So that should make us stop and think rather closely about our motivation for all of our giving. There are some misguided reasons for giving; I mentioned a few earlier . Guilt, fear, obligation, peer pressure, even the desire for a greater tax deduction! But all of these are rather grim, grudging motives for giving that don’t lead to feeling blessed – harassed maybe, but not blessed! You know in your heart when you give with love – there’s a lightness there, not a heaviness. There’s joy there, not resentment. There’s freedom, not obligation. It makes you feel good! Those of you who serve at Our Daily Bread tomorrow and give your time to that effort will feel good about it when you leave, as though you have been given a gift far greater than the food that you helped to give. That is the blessing that comes to the giver from giving with love.

Or think about how you feel on Christmas morning when you watch your family open the gifts you have lovingly selected for them. When you give a gift to someone, you are really giving a part of yourself in those gifts. The concrete package is a representation of you and your affection. When they see the gift they think of you and when they think of you they think of love. And that is exactly why Paul insists that love must be our primary motivation for giving. Because that’s what God did — love is God’s concrete expression the in gift of Christ. “God so loved the world, that God gave . . .”   “[i]Giving is our opportunity to be toward others the way God in Christ has been toward us.”

Love then is more than a feeling, more than a thought; it is action; it is behavior. It changes and blesses the one who gives as much as the one who receives. For me personally, I give to my children and grandchildren because I love them. I give to various charities because I love God’s people and want to have a small part in making life better for someone. I give to this church because I love God and I love you and I love the work that is done in and through our efforts. When we think about it, we all know from our experiences that gifts given out of love bear a double blessing – they bless those who receive and they bless those who give. Thanks be to God for the opportunity to share our love through the gifts we give and to be blessed in the giving. It is the more excellent way. Amen.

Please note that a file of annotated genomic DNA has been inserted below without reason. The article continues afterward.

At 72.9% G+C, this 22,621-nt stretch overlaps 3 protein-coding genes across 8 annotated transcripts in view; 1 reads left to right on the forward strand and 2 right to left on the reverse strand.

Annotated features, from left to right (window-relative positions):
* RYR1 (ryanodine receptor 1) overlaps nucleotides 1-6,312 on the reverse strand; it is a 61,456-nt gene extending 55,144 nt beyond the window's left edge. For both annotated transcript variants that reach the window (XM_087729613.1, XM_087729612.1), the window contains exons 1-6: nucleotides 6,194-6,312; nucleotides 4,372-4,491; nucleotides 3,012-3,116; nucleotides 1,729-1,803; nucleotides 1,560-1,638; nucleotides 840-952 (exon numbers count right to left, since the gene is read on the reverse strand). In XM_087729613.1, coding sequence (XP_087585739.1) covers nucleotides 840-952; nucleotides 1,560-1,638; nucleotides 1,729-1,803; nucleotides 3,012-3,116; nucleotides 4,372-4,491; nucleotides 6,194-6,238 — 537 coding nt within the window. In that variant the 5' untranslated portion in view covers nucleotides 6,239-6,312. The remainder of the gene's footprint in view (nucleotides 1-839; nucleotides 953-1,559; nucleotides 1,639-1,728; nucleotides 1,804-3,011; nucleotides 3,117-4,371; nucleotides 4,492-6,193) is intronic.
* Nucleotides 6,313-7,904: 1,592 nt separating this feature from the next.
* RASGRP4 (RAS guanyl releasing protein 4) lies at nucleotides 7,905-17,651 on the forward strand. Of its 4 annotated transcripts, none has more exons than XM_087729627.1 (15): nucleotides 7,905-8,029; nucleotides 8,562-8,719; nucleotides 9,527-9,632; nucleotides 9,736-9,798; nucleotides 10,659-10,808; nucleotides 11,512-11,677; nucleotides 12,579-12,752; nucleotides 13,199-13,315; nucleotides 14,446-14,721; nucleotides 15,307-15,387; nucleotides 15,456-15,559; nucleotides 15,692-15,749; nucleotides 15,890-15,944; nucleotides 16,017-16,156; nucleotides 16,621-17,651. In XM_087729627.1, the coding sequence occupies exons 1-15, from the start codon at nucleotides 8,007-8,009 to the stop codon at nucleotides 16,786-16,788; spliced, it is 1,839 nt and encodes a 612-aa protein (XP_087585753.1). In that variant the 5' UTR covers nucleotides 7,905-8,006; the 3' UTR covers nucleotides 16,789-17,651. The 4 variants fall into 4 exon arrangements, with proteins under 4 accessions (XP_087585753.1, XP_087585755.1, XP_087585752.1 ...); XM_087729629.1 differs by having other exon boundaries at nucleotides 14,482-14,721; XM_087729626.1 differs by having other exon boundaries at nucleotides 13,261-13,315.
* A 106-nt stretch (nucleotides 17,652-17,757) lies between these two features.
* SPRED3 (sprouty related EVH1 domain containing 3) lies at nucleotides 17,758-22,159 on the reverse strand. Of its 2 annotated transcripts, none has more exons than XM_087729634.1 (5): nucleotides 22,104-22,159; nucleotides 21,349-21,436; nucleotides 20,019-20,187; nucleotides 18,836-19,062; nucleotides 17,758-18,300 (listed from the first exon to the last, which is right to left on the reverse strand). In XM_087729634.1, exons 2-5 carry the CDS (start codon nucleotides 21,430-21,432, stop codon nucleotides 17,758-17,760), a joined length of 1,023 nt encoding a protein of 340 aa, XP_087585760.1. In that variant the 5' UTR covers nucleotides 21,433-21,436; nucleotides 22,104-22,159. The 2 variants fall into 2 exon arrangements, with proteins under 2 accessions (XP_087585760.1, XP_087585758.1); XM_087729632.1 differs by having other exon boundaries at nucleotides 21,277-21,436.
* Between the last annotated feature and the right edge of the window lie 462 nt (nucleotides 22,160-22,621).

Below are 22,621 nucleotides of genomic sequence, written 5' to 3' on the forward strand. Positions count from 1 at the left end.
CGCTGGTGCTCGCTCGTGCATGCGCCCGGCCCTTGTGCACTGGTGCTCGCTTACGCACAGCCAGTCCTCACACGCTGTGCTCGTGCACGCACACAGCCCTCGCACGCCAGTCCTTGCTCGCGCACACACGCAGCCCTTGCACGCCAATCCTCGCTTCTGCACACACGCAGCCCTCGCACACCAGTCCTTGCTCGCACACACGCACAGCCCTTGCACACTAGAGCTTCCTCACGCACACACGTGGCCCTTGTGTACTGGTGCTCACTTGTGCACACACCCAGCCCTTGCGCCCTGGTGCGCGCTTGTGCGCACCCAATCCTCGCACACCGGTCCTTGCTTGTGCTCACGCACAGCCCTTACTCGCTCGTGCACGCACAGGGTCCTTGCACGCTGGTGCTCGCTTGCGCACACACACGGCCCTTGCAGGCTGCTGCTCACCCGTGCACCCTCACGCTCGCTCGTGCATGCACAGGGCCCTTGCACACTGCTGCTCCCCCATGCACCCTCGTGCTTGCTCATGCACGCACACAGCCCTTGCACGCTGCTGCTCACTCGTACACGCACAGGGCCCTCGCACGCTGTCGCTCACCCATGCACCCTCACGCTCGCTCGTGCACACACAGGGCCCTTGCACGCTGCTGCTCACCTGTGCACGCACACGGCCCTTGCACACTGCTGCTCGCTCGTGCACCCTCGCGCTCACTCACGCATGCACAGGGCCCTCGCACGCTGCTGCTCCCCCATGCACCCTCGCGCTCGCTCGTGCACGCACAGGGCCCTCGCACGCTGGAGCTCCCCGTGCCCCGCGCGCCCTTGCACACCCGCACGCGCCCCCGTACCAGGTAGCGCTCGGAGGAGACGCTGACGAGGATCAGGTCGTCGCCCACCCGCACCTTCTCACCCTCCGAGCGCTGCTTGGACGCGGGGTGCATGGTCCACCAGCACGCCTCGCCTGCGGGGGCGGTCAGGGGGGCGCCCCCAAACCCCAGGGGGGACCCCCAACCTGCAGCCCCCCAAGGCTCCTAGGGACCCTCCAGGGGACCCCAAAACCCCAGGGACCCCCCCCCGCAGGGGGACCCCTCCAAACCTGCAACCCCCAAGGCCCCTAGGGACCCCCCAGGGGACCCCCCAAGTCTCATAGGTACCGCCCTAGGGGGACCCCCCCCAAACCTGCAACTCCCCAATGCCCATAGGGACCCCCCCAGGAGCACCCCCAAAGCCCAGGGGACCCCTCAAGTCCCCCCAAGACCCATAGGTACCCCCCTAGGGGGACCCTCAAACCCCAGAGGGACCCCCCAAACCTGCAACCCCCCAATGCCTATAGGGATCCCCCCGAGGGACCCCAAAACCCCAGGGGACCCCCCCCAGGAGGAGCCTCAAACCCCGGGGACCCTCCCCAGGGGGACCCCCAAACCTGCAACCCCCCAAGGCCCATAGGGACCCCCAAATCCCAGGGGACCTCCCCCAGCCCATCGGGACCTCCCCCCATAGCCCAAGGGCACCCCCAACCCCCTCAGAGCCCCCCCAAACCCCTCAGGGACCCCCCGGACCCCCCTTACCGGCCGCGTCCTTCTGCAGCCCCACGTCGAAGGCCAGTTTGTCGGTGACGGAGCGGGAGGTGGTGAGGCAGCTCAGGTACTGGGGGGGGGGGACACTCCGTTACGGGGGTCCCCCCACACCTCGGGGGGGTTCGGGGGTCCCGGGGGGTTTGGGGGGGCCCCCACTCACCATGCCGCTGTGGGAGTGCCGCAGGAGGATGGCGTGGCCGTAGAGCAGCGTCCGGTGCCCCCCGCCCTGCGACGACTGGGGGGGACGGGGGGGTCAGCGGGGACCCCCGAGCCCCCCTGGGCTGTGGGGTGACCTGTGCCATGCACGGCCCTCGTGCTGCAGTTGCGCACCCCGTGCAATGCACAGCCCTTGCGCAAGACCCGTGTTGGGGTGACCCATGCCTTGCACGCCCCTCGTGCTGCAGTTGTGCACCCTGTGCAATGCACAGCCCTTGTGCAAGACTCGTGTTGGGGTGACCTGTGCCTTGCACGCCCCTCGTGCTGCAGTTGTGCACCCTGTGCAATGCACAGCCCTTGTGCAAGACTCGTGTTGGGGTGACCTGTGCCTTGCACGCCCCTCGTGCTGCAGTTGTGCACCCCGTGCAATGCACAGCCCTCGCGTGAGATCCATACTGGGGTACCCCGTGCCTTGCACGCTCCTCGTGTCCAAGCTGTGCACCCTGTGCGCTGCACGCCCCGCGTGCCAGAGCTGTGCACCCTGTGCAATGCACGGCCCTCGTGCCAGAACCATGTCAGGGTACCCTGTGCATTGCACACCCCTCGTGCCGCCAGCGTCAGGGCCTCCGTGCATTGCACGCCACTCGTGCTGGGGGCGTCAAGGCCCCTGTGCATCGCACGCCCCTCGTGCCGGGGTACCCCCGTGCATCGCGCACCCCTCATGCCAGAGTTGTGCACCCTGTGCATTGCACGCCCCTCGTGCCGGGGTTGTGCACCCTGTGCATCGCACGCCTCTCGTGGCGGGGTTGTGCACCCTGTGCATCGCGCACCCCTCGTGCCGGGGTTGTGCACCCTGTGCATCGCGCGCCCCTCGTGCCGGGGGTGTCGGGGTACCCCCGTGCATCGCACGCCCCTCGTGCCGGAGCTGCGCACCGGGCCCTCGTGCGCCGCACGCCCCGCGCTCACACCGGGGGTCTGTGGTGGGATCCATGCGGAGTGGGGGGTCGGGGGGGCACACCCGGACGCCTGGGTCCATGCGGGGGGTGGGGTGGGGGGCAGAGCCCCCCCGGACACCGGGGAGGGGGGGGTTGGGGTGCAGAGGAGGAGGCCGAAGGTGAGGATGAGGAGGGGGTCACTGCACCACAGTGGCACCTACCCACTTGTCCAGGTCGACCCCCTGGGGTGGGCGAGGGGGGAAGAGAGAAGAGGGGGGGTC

[i] Gordon Fee, The First Epistle to the Corinthians, 1987, 631.

Sermon: “Blessings”

by The Rev. Lisa Caine
Feb. 2, 2014
Matthew 5:1-12

These twelve verses that we call “The Beatitudes” form one of the most often read and best known passages from the New Testament.  They are the first words of what has come to be called “The Sermon on the Mount” found in chapters 5-8 of Matthew’s gospel.  Matthew says that Jesus had been teaching and preaching throughout Galilee, “proclaiming the good news of the kingdom and curing every disease and every sickness among the people.”  And great crowds were following him everywhere he went.

So he takes time to go aside, as he often does when the crowds are around him.  He goes up the mountain – and when Jesus goes up the mountain – important things tend to happen! In this instance, it is time to have a talk with his disciples to explain what they signed up for when they left their nets, or their counting house, or other endeavors to follow him.  The crowds may have come along too; they may be listening at a distance, but this is a talk for the disciples.  And the first thing out of Jesus’s mouth is blessing for those who are poor in spirit, who mourn, who are meek, who hunger and thirst for righteousness, who are merciful and pure in heart, who are peacemakers, and who are persecuted for righteousness’ sake.  Do those words remind you of anyone?  Can you think of anyone who embodies those characteristics, who is pure in heart, merciful, seeking righteousness and peace, persecuted for it?  It makes me think of Jesus.

I have come to understand that the Sermon on the Mount is not simply a lecture to others on how to live in harmony with God and one another; it is Jesus’ self-description, because throughout his life there was never a difference between what he said and what he did or who he was.  His sermon, then, isn’t a list of requirements for others so much as the portrayal of his life and consequently the lives of those who gather around and follow him,[i] the lives of those who have heard him say “The kingdom of heaven is near,” and who want to live in and be a part of that kingdom. “Follow me” means do as I do; be as I am.

Sometimes we think of the Beatitudes, these initial blessings, as a statement of the terms and conditions under which we might be blessed.  So that when we hear “Blessed are the pure in spirit,” we immediately ask ourselves, “Am I pure enough in spirit?” or think regretfully, “I should try to be more pure in spirit.”  Or when we hear “blessed are the meek,” maybe we think “I can be pushy; I shouldn’t always try to have my own way,” and when we hear “blessed are the peacemakers,” perhaps we realize we should be more committed to peaceful ways and do something about our anger.

But Jesus isn’t trying to tell us that we have to go out and try to be poor in spirit, or meek, or mournful, or any of those things, so much as he is indicating that within the reality of God’s kingdom, we should expect to find such people among his followers.[ii]